Theory and Policy in the Context of EU Enlargement and Economic Transition
The Fondazione Eni Enrico Mattei series on Economics, the Environment and Sustainable Development
Edited by John W. Maxwell and Rafael Reuveny
Chapter 12: Reorganization of Environmental Policy in Russia: The Decade of Success and Failures in Implementation and Prospective Quests
* Vladimir Kotov and Elena Nikitina INTRODUCTION In the 1990s, the European countries of the former socialist bloc entered a new era of economic and political development that marked a transition to a market economy and democracy. Many of them adopted new environmental policies and formulated renewed commitment to sustainable development. Among the characteristics of their new environmental policy were institutional innovations and wider participatory patterns, including an increased role for business, locales, the public, and non-governmental organizations (NGOs) in environmental policy implementation, expanded support by the West for environmental capacity building and the promotion of integration of environmental concerns into economic and democratic reforms. During the last decade, Russia, as one member of this group was actively involved in reorganization of its national and international environmental policies. Among the lessons learned from the previous decade was that, together with new broader opportunities for institutional innovations and for the introduction of new instruments for environmental management, the speciﬁcs of changes in economic, social and political systems as well as the instability of their major parameters imposed additional constraints on environmentally sustainable development. In many cases this resulted in failures in domestic and international implementation of new institutional responses. By the turn of the century, the gap between progressive environmental policy goals and the reality of putting them into action increased considerably. As a result, many modern and 265 266 Economic and environmental policies in transition economies ‘standard’ instruments of environmental management introduced during the recent decade produced ‘non-standard’ outcomes. Created...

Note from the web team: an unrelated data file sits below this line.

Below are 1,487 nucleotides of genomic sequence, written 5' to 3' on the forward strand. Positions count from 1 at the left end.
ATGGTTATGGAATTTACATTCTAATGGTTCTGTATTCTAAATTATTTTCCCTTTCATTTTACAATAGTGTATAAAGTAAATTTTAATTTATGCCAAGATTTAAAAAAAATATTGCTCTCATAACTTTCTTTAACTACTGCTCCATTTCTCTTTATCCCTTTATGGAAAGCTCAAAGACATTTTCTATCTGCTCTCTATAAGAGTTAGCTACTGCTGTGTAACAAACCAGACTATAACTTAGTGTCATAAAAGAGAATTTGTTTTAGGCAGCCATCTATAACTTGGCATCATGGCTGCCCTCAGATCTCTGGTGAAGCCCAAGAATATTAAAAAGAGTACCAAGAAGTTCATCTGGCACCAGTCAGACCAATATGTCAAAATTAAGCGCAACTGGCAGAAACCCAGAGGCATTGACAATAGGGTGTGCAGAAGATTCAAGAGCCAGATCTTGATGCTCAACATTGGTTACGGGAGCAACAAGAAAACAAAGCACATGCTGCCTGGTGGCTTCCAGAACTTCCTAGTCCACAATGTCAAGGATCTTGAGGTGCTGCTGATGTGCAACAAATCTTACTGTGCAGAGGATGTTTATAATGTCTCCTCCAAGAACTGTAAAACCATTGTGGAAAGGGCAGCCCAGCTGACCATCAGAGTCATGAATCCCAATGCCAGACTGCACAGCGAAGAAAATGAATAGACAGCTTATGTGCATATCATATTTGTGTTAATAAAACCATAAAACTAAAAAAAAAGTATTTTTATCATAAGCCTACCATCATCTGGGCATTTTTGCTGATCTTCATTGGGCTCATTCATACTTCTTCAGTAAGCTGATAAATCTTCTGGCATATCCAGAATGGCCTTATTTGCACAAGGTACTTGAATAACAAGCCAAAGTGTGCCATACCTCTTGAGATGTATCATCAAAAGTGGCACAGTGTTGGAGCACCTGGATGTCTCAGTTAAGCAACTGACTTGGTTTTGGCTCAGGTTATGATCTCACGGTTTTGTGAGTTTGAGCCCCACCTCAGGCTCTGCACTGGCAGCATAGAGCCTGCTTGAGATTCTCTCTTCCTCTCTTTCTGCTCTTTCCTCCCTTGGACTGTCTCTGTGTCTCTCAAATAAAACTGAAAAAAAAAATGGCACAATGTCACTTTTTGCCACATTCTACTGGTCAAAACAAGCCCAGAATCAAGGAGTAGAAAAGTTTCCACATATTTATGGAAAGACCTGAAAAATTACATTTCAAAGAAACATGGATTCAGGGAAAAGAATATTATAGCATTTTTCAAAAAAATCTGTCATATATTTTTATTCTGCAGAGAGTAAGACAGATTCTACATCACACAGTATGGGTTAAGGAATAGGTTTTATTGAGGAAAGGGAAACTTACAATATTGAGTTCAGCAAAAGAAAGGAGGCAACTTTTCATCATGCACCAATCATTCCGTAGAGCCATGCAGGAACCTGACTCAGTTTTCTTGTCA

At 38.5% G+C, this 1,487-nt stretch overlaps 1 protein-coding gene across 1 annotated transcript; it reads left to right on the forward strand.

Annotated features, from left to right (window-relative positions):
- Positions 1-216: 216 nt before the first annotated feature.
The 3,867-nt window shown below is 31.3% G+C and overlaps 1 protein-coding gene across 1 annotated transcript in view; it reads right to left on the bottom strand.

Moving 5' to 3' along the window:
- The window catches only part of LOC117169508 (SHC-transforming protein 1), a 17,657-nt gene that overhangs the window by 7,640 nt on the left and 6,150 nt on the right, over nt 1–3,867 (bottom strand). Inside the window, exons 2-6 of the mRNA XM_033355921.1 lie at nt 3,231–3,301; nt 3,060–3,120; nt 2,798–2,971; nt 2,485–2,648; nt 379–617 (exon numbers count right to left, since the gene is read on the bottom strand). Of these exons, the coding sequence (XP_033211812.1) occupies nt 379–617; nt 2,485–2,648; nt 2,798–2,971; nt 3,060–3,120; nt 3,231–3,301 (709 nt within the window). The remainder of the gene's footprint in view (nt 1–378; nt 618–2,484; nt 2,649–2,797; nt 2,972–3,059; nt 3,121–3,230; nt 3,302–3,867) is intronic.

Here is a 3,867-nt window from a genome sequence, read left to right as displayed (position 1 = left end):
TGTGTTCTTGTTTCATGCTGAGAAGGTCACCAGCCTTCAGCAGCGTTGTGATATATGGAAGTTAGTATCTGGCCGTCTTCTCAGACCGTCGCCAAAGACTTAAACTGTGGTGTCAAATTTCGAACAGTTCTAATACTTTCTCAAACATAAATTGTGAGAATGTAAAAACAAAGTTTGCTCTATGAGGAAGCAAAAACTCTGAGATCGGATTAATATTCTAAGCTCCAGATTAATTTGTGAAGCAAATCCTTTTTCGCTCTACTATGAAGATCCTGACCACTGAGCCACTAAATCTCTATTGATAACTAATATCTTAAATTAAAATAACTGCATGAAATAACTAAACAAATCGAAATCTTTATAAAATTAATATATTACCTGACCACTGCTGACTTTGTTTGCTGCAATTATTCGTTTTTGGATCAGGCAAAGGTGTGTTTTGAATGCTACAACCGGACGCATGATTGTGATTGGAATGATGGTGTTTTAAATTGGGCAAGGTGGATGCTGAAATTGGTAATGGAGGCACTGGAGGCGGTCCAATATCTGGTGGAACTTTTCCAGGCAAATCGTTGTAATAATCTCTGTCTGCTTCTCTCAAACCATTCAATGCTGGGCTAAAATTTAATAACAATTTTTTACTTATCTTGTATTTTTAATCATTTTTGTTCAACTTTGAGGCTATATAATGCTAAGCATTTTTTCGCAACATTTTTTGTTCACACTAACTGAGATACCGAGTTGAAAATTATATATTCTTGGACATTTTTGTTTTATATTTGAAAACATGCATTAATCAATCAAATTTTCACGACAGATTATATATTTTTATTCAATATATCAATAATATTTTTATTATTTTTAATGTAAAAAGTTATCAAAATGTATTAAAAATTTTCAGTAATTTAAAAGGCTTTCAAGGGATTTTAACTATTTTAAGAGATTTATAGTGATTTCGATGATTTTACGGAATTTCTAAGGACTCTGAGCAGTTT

You are not authenticated to view the full text of this chapter or article.
Elgaronline requires a subscription or purchase to access the full text of books or journals. Please login through your library system or with your personal username and password on the homepage.
Non-subscribers can freely search the site, view abstracts/ extracts and download selected front matter and introductory chapters for personal use.
Your library may not have purchased all subject areas. If you are authenticated and think you should have access to this title, please contact your librarian.